Green with Envy over New Blu-ray Triple Disc Recorder

Why do the Japanese get all the good stuff first? Godzilla destroyed Tokyo (1954) a full 44 years before he was unleashed on New York (1998). (And the original was much better than the schlock Hollywood tried to foist on us as a "modern" version.) Not to mention they've got gobs more camera phones than we do. And now, Sharp - part of the global powerhouse of top-shelf consumer electronics companies plugging the Blu-ray Disc format - is introducing a new Blu-ray Disc recorder that includes a built-in hard drive and a standard DVD recorder. The new gizmo is claimed by Sharp to be the first high-definition recorder in the world to combine three recording disc drives.

The new model, the BD-HD100, is currently destined for the Japanese market. (Although $1,000 and a quick search on Orbitz.com will get you where you need to be to score one for your very own. Just make sure you know someone who can translate the owner's manual from Japanese to English. And don't expect to play prepackaged Blu-ray Disc movies when they're finally released because the BD-HD100 won't have that capability. Blu-ray Disc machines with that magical feature aren't expected to be seen until the latter part of 2005.) Sharp is said to be considering bringing the new triple player to the rest of the civilized world, but their top executives tend to get very quiet when asked to specify a time frame for such an expanded introduction.

The built-in hard drive has a capacity of 160 GB, enabling it to record approximately 19 hours of Hi-Vision (HDTV) from either Japanese terrestrial or digital broadcast satellite (BS) broadcasts thanks to an integrated terrestrial/BS/CS110-degree digital tuner. The hard drive recordings are claimed to have "exactly the same high-definition image quality as the original Hi-Vision picture." The BD-H100 will also record approximately three hours of HDTV programming directly onto 25 GB Blu-ray Discs.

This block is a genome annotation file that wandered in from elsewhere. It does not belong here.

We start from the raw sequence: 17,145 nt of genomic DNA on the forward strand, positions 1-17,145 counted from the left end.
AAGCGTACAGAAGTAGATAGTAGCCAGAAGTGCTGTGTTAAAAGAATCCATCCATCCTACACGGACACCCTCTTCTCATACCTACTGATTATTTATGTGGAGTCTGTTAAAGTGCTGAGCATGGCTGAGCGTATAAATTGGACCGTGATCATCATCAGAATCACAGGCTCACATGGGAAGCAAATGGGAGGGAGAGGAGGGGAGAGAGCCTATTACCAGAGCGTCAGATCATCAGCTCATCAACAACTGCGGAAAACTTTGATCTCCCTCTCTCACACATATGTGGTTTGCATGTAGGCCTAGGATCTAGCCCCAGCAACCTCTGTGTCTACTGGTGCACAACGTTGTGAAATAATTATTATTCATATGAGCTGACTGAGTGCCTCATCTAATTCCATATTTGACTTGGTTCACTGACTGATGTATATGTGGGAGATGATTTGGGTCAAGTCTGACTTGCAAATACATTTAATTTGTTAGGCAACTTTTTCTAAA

The BD-HD100 is equipped with the "world's first" Twin Blu-ray Disc/DVD Tray that, in conjunction with the built-in hard drive, provides six directional recording combinations - including the ability to digitally dub five 4.7 GB DVDs (non-Macrovision encoded, we suppose) onto one 25 GB Blu-ray Disc via the hard drive. You could even choose to watch a standard DVD while recording an HDTV broadcast on a Blu-ray Disc. The BD-HD100 is also the first Blu-ray Disc recorder to feature an HDMI output. While able to play back virtually all CD and DVD disc variations, standard DVD recording is limited to DVD-R and DVD-RW discs.

Sharp intends to begin selling the new recorder in Japan on December 9th for about 320,000 yen. That's approximately $3,096.87 in US dollars at today's exchange rates. (But the way the dollar has been falling lately, you'd better grab yours as soon as you can.)

In a separate Blu-ray Disc-related announcement, computer maker and Blu-ray Disc format supporter HP said that it intends to introduce Blu-ray Disc technology in the last months of 2005 "in select media center PCs, desktop PCs, personal workstations and digital entertainment devices followed by notebooks in early 2006."

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